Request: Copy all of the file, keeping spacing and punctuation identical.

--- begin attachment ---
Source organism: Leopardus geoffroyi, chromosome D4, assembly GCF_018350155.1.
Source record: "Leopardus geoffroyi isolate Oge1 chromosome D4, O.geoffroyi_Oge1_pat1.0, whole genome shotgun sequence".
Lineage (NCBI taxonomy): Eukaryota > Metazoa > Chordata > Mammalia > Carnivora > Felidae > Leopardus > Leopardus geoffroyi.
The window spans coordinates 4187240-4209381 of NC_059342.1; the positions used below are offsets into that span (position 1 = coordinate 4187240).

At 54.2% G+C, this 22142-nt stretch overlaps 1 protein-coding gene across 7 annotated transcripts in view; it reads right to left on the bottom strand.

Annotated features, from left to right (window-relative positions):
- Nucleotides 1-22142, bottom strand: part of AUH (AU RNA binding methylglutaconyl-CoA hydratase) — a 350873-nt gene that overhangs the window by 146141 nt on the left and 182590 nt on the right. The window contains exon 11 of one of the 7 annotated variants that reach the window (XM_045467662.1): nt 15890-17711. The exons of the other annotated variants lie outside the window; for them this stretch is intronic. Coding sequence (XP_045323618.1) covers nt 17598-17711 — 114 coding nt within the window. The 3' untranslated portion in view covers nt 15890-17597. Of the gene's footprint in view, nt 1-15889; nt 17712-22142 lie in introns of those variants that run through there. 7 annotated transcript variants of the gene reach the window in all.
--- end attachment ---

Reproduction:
Source organism: Leopardus geoffroyi, chromosome D4, assembly GCF_018350155.1.
Source record: "Leopardus geoffroyi isolate Oge1 chromosome D4, O.geoffroyi_Oge1_pat1.0, whole genome shotgun sequence".
Lineage (NCBI taxonomy): Eukaryota > Metazoa > Chordata > Mammalia > Carnivora > Felidae > Leopardus > Leopardus geoffroyi.
The window spans coordinates 4187240-4209381 of NC_059342.1; the positions used below are offsets into that span (position 1 = coordinate 4187240).

At 54.2% G+C, this 22142-nt stretch overlaps 1 protein-coding gene across 7 annotated transcripts in view; it reads right to left on the bottom strand.

Annotated features, from left to right (window-relative positions):
- Nucleotides 1-22142, bottom strand: part of AUH (AU RNA binding methylglutaconyl-CoA hydratase) — a 350873-nt gene that overhangs the window by 146141 nt on the left and 182590 nt on the right. The window contains exon 11 of one of the 7 annotated variants that reach the window (XM_045467662.1): nt 15890-17711. The exons of the other annotated variants lie outside the window; for them this stretch is intronic. Coding sequence (XP_045323618.1) covers nt 17598-17711 — 114 coding nt within the window. The 3' untranslated portion in view covers nt 15890-17597. Of the gene's footprint in view, nt 1-15889; nt 17712-22142 lie in introns of those variants that run through there. 7 annotated transcript variants of the gene reach the window in all.